Decisions made by Australian governments on matters that affect First Nations peoples have had – and continue to have – devastating consequences. One need only think of the Stolen Generations for an example of policy that was ostensibly supposed to “help” First Nations peoples, and which did exactly the opposite. The impacts of these policies continue to be felt today, and current policies – such as the Closing the Gap campaign – largely fall short in their attempts to ameliorate these impacts.

Prioritising First Nations peoples’ voices in the design and delivery of policies, programs and services that affect them is widely seen as the best way to facilitate self-determination and produce positive outcomes. This is what the Voice to Parliament is designed to achieve. “Nothing about us, without us” is not just a slogan, it is a mandate.

The Uluru Statement calls not only for the Voice to Parliament, but also for Makarrata, which is a Yolngu word that means agreement-making or treaty. As the Statement reads, “Makarrata is the culmination of our agenda: the coming together after a struggle”.

Many would like to prioritise a treaty, and some have worried that the Voice would somehow compromise a treaty, or cede sovereignty, although Australian legal experts assure us that these worries are unfounded.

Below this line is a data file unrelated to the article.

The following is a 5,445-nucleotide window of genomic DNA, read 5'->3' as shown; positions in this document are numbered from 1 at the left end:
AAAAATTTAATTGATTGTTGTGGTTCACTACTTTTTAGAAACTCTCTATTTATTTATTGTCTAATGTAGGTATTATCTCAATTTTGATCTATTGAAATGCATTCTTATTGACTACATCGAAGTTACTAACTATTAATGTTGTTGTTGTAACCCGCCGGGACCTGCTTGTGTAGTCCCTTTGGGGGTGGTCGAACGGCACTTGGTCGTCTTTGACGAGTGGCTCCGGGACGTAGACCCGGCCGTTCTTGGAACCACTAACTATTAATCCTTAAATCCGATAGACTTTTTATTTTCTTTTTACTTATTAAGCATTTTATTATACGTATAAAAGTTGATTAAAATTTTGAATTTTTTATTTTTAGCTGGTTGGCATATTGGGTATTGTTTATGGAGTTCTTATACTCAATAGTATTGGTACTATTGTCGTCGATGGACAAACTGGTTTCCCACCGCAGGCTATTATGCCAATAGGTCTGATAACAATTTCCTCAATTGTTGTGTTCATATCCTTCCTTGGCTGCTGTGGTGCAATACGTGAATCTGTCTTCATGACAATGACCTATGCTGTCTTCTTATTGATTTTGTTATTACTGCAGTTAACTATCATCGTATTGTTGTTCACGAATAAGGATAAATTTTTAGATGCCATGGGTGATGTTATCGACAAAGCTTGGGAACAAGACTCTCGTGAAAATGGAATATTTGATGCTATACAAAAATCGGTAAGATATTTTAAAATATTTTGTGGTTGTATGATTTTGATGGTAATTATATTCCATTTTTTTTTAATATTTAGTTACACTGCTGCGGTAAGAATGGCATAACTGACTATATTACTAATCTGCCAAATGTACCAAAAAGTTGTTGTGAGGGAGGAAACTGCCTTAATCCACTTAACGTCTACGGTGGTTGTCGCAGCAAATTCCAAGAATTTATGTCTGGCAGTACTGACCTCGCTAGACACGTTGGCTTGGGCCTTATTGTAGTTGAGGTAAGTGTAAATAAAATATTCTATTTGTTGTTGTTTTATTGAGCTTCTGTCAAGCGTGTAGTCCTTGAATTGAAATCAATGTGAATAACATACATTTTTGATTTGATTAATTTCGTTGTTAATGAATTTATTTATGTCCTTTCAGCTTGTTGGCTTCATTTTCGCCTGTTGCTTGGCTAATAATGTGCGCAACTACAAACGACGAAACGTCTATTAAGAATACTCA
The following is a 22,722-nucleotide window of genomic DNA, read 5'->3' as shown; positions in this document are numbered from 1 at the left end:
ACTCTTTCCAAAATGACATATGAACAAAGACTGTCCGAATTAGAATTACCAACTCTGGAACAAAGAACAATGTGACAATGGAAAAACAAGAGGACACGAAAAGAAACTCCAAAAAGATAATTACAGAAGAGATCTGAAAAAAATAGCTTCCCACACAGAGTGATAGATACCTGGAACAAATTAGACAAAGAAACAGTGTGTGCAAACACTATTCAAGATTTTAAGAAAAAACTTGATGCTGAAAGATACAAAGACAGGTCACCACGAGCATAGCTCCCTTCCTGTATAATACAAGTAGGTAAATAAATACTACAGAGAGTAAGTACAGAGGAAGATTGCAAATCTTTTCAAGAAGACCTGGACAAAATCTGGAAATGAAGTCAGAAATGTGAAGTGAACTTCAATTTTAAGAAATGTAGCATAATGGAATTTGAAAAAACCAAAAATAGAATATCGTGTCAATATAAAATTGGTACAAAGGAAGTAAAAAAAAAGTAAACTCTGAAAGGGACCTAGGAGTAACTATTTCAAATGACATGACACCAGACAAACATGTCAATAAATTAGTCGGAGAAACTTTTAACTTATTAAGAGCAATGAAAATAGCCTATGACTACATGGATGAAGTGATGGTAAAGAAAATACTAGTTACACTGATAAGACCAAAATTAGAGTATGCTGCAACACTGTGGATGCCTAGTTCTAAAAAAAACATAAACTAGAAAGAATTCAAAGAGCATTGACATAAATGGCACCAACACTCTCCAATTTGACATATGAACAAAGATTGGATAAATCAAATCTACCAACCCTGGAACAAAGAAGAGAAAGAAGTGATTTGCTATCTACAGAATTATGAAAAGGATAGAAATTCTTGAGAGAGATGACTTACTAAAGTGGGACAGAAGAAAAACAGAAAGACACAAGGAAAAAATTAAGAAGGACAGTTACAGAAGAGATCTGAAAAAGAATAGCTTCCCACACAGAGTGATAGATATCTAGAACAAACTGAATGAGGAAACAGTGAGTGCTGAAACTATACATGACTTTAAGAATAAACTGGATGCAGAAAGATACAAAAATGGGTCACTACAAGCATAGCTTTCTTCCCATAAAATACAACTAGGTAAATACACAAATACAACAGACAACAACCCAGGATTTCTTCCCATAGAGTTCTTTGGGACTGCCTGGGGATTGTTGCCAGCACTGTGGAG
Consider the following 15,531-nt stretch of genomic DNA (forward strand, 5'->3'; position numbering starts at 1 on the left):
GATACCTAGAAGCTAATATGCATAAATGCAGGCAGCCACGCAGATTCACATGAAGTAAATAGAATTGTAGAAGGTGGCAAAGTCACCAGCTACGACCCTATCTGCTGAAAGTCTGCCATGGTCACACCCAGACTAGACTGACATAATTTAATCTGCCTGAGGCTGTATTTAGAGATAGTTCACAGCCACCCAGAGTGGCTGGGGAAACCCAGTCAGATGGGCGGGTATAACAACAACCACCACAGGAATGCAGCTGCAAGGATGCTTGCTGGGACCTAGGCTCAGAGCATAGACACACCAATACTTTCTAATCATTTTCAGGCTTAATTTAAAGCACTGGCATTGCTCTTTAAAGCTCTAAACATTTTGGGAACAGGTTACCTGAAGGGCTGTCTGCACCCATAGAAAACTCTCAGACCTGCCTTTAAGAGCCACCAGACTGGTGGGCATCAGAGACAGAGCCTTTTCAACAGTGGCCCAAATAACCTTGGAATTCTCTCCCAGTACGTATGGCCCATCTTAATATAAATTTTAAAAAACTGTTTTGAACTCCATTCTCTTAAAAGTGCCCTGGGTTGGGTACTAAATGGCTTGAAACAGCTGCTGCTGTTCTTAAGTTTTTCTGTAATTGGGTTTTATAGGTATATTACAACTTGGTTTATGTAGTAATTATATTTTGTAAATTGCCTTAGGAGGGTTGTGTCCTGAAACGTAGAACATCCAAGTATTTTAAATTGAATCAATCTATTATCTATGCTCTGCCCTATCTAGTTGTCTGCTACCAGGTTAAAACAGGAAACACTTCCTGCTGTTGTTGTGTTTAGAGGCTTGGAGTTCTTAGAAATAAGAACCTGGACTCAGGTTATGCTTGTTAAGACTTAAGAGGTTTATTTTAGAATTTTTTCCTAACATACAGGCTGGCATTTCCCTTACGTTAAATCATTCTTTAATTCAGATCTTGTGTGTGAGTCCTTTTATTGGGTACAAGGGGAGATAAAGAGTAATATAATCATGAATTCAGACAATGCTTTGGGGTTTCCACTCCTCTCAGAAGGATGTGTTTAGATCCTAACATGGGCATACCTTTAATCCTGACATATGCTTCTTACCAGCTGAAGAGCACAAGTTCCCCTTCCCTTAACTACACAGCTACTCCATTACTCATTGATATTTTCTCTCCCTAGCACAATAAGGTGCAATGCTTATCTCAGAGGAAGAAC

On the matter of sovereignty, the AAP would like to recognise the sovereignty of First Nations peoples. Sovereignty was never ceded. This always was, and always will be, Aboriginal land.

The Uluru Statement from the Heart extends a profound and generous invitation to “walk with us in a movement of the Australian people for a better future”. The AAP urges Australians to use their critical thinking skills and their hearts when voting in the upcoming referendum. We hope that we can indeed walk together and value First Nations peoples’ insights into creating a better future for Australia.

AAP Diversity Committee


The Australasian Association of Philosophy recognises Australia’s First Nations Peoples as the traditional owners and custodians of this land, and their continuous connection to country, community and culture.

The Australasian Association of Philosophy recognises the unique role of Māori as Tangata Whenua and embraces Te Tiriti o Waitangi recognising Māori as tino rangitiratanga of Aotearoa/New Zealand while embracing the three guiding principles of the Treaty – Partnership Participation and Protection.